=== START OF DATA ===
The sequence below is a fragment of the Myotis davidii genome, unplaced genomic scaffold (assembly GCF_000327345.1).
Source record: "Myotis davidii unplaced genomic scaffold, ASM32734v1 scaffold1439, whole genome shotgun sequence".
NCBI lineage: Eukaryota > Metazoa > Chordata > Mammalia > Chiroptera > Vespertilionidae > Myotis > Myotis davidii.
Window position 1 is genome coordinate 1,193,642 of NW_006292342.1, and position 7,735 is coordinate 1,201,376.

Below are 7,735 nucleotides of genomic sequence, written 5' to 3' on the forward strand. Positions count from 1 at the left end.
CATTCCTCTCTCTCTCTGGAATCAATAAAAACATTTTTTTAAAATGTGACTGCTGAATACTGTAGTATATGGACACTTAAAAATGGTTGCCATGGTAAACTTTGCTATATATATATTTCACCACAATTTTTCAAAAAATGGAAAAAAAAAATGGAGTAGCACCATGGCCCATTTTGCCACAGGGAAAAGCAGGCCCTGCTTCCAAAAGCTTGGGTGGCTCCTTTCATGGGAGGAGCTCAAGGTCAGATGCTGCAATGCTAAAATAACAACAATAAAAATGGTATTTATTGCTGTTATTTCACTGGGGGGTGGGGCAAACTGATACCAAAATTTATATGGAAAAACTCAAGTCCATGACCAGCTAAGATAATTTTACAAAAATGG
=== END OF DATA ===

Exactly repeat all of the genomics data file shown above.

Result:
The sequence below is a fragment of the Myotis davidii genome, unplaced genomic scaffold (assembly GCF_000327345.1).
Source record: "Myotis davidii unplaced genomic scaffold, ASM32734v1 scaffold1439, whole genome shotgun sequence".
NCBI lineage: Eukaryota > Metazoa > Chordata > Mammalia > Chiroptera > Vespertilionidae > Myotis > Myotis davidii.
Window position 1 is genome coordinate 1,193,642 of NW_006292342.1, and position 7,735 is coordinate 1,201,376.

Below are 7,735 nucleotides of genomic sequence, written 5' to 3' on the forward strand. Positions count from 1 at the left end.
CATTCCTCTCTCTCTCTGGAATCAATAAAAACATTTTTTTAAAATGTGACTGCTGAATACTGTAGTATATGGACACTTAAAAATGGTTGCCATGGTAAACTTTGCTATATATATATTTCACCACAATTTTTCAAAAAATGGAAAAAAAAAATGGAGTAGCACCATGGCCCATTTTGCCACAGGGAAAAGCAGGCCCTGCTTCCAAAAGCTTGGGTGGCTCCTTTCATGGGAGGAGCTCAAGGTCAGATGCTGCAATGCTAAAATAACAACAATAAAAATGGTATTTATTGCTGTTATTTCACTGGGGGGTGGGGCAAACTGATACCAAAATTTATATGGAAAAACTCAAGTCCATGACCAGCTAAGATAATTTTACAAAAATGG